Watch Crystals Explained
Protecting and displaying the face of a wristwatch is a thin clear cover that's typically referred to as the watch crystal. Watch crystals come in a myriad of shapes and sizes to fit the design of all the different timepieces being designed and sold. Crystals also come in varying thicknesses and quality. Watch brands today consider three attributes when selecting a crystal:
Even with all the variations in size and so forth, watchmakers will use one of three distinct materials for their crystals, listed in order of least to most expensive:
2. Mineral glass
3. Sapphire glass
The most expensive of the watch crystals, sapphire has gained popularity in recent years, and its use within the industry has exploded. Unlike its natural counterpart, this type of sapphire is synthetically produced in a lab. Aside from a few notable exceptions, high end watches built in the last couple of decades, are almost exclusively equipped with sapphire crystal.
Pros of sapphire crystals:
- Superior scratch resistance. Only moissanite (9.25) and diamonds (10) exceed its hardness ranking (9) on the Mohs scale
- Exceptional clarity
- Use of an Anti-reflective coating makes the crystal seem to disappear
Cons of sapphire crystals:
- Synthetically made
- Most expensive option
- Prone to shattering due to its brittle nature
- Difficult to polish
How do you tell if a watch has a sapphire glass crystal?
- Cool to the touch
- Few, if any scratches
- Excellent clarity
- Try and scratch it with a metal object*
*Caution! If the crystal is mineral glass or plexiglass, you might end up with a crystal repair bill.
The least expensive type of watch crystal is a form of plastic, made of the softest material of all three crystals. It is commonly referred to by several names, including Plexiglass, Hesalite, and Acrylic.
Pros of Plexiglass Crystals:
- Easy to manufacture and manipulate to whatever shape desired
- Inexpensive to produce; cheap to replace
- Simple to re-polish
- It won't shatter or break easily. When it does break, generally it will crack, but stay in place, protecting the wristwatch's dial and movement from further damage.
Cons of Plexiglass Crystals:
- It scratches easily
- Lots of scratches can impact visibility, and then will require the owner's efforts to either re-polish or replace the crystal
How do you know if a particular timepiece, or one you own, has a plexiglass crystal?
- You might describe a plexiglass crystal as warmer to the touch
- Provides less vivid viewing, compared to the other two materials
- Has an abundance of scratches and clouding
- A better method to determine that it is indeed plexiglass is by tapping it gently with your fingernail, as it will produce a plastic-like tone
For the most part, you'll find plexiglass in vintage pieces. In cheaper watches though, it is also used for various 'tool' watches when an “unbreakable” quality is required.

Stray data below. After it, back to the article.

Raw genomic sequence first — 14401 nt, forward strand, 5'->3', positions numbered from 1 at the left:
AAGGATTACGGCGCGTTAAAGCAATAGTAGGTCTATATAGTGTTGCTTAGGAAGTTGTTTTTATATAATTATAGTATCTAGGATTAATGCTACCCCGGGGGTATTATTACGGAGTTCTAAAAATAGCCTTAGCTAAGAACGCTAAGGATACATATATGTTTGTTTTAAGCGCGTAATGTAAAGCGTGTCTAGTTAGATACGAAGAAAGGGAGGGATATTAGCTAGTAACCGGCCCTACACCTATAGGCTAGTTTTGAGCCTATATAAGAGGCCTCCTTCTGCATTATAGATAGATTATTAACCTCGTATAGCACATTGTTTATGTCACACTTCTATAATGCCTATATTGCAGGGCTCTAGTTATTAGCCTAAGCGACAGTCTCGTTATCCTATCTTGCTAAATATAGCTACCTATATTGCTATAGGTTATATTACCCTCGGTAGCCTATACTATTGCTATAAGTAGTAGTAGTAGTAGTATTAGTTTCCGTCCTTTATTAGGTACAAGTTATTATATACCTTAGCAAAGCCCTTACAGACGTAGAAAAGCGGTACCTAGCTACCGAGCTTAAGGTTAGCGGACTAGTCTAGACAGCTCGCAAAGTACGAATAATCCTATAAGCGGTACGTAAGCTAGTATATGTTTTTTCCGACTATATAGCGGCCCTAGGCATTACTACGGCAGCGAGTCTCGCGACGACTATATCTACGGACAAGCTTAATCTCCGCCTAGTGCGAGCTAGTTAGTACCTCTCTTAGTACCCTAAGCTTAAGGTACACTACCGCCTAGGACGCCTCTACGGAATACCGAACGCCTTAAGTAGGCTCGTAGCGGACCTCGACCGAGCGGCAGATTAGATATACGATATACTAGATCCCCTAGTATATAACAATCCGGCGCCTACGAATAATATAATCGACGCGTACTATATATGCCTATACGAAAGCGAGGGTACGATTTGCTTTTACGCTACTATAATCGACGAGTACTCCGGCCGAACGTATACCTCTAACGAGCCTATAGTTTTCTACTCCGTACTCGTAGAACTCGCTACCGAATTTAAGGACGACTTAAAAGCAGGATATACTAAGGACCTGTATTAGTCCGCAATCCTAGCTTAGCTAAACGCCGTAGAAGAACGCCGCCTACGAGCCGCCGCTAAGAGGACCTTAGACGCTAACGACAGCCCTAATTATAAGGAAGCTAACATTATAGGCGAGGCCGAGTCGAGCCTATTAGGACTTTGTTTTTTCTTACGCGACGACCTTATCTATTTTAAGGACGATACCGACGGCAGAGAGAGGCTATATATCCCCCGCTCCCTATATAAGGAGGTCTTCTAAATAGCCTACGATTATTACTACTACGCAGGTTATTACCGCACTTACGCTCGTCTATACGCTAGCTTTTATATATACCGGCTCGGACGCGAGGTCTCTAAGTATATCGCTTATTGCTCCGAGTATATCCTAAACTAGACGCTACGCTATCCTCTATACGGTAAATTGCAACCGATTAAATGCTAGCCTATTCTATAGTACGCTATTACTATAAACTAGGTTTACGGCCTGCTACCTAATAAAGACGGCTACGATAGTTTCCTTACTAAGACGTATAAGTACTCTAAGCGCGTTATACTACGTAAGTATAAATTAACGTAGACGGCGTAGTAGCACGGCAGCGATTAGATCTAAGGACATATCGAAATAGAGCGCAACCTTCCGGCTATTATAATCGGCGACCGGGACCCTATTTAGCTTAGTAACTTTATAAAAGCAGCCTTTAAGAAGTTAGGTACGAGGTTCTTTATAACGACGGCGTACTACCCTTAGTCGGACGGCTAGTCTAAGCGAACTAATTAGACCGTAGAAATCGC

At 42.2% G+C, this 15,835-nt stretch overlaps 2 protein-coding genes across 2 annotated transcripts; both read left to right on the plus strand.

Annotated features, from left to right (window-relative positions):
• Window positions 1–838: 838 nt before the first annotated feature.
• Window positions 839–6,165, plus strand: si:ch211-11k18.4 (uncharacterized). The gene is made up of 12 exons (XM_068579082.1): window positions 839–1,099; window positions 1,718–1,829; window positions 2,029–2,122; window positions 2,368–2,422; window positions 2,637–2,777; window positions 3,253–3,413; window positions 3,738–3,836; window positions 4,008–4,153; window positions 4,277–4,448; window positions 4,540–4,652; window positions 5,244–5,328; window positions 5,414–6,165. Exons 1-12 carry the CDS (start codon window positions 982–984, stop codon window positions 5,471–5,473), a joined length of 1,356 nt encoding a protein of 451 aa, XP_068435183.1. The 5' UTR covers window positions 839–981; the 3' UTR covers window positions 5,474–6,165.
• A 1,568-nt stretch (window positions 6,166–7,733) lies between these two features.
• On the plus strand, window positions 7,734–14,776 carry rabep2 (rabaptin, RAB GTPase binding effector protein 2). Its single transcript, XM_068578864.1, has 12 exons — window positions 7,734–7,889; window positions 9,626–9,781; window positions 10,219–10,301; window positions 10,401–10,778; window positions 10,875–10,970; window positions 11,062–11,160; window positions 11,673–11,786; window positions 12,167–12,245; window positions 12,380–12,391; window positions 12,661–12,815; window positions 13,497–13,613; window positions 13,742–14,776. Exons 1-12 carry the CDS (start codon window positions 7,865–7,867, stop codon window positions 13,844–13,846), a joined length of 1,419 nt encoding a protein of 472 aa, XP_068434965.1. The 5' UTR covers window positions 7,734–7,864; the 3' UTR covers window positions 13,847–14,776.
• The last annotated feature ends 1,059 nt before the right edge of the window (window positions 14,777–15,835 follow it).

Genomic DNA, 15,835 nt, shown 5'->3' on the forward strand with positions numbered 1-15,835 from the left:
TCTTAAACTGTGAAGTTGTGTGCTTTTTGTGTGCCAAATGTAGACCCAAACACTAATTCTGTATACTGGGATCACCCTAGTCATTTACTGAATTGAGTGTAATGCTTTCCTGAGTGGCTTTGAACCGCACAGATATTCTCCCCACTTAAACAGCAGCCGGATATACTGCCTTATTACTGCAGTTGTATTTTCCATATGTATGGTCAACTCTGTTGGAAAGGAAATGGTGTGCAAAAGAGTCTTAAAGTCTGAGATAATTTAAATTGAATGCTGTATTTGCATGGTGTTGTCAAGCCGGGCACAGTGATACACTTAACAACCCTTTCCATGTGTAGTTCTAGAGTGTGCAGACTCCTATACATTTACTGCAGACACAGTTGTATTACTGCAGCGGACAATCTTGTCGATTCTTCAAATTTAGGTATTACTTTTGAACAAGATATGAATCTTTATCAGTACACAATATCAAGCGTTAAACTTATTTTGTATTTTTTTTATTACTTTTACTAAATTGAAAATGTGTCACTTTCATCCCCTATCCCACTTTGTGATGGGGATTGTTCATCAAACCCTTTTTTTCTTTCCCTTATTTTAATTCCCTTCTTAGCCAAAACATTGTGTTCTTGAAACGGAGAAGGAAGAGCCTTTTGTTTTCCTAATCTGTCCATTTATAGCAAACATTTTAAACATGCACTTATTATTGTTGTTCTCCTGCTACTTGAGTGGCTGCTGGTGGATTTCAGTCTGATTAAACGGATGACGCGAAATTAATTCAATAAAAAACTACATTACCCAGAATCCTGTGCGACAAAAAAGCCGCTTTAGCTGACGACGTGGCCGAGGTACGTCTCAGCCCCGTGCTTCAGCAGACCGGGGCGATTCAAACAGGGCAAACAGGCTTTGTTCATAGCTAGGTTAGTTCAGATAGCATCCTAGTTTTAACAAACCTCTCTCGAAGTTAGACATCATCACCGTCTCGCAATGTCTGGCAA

Mineral Glass Crystals
Slightly more expensive, mineral glass crystals are used generally in wristwatches priced towards the lower end of the market. Almost identical to the glass contained in your windows, additional chemical and heat treatments are used to strengthen and harden the crystal.
The main advantages of using mineral glass crystals are:
- Decent scratch resistance
- Fine clarity
- Relatively low price
Pros of mineral glass crystals:
- Looks similar to sapphire at a fraction of the cost
- Not as brittle as sapphire
- It's much more scratch resistant than plexiglass
- Can be coated to increase scratch resistance
- Less expensivereplacement crystal when repairing watches
Cons of mineral glass crystals:
- Scratches easier than sapphire
- Won't withstand impact as well as plexiglass
- Harder to polish than plexiglass
Expect to find mineral glass crystals on a wristwatch geared towards those on a budget. That doesn't make its use an indicator of poor quality overall as many high-quality timepieces use hardened mineral crystals.
How do you tell if a watch has a mineral glass crystal?
- It will be cooler to the touch, like window glass.
- They should be clearer than plexiglass.
- They should have fewer scratches.
- The fingernail test works well, producing a higher-pitched sound.
All of the options for watch crystals available today provide an incomplete solution, having their individual strengths and weaknesses.
- Plexiglass is the best at resisting hits and bumps and may even suit certain styles of watches better, though it lacks in clarity and scratch resistance.
- Mineral glass, with added treatments, can be a worthy and economical substitute to sapphire but comes up short in scratch resistance.
- It’s the sapphire crystal that demands the highest premium, and for the most part, remains the choice of luxury brands for their watches for its clarity and strength, even with the potential for it to shatter under an impact.
All three materials have applications where their strengths make them the best choice. Even so, sapphire crystals will remain the "crown jewel" of timepieces for a long time to come. You just cannot beat sapphire when scratch resistance and clarity are demanded.